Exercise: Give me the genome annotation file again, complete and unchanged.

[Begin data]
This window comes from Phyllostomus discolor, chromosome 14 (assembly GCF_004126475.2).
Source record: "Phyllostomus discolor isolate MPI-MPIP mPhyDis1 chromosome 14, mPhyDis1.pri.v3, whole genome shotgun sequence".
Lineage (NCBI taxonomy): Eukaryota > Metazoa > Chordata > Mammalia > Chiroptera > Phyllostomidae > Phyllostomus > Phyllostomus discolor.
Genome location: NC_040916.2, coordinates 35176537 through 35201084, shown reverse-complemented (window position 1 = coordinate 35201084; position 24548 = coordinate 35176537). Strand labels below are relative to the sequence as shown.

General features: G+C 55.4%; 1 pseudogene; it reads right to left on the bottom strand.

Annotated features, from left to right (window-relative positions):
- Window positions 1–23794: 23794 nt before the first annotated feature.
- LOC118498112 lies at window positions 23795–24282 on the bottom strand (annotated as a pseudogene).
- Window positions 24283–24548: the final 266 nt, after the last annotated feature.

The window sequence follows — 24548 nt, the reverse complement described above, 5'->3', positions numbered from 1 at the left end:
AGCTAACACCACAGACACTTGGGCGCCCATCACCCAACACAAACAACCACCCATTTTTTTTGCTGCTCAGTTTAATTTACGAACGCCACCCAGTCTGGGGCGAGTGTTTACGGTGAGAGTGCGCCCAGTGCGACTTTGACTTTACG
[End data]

This window comes from Phyllostomus discolor, chromosome 14 (assembly GCF_004126475.2).
Source record: "Phyllostomus discolor isolate MPI-MPIP mPhyDis1 chromosome 14, mPhyDis1.pri.v3, whole genome shotgun sequence".
Lineage (NCBI taxonomy): Eukaryota > Metazoa > Chordata > Mammalia > Chiroptera > Phyllostomidae > Phyllostomus > Phyllostomus discolor.
Genome location: NC_040916.2, coordinates 35176537 through 35201084, shown reverse-complemented (window position 1 = coordinate 35201084; position 24548 = coordinate 35176537). Strand labels below are relative to the sequence as shown.

General features: G+C 55.4%; 1 pseudogene; it reads right to left on the bottom strand.

Annotated features, from left to right (window-relative positions):
- Window positions 1–23794: 23794 nt before the first annotated feature.
- LOC118498112 lies at window positions 23795–24282 on the bottom strand (annotated as a pseudogene).
- Window positions 24283–24548: the final 266 nt, after the last annotated feature.

The window sequence follows — 24548 nt, the reverse complement described above, 5'->3', positions numbered from 1 at the left end:
AGCTAACACCACAGACACTTGGGCGCCCATCACCCAACACAAACAACCACCCATTTTTTTTGCTGCTCAGTTTAATTTACGAACGCCACCCAGTCTGGGGCGAGTGTTTACGGTGAGAGTGCGCCCAGTGCGACTTTGACTTTACG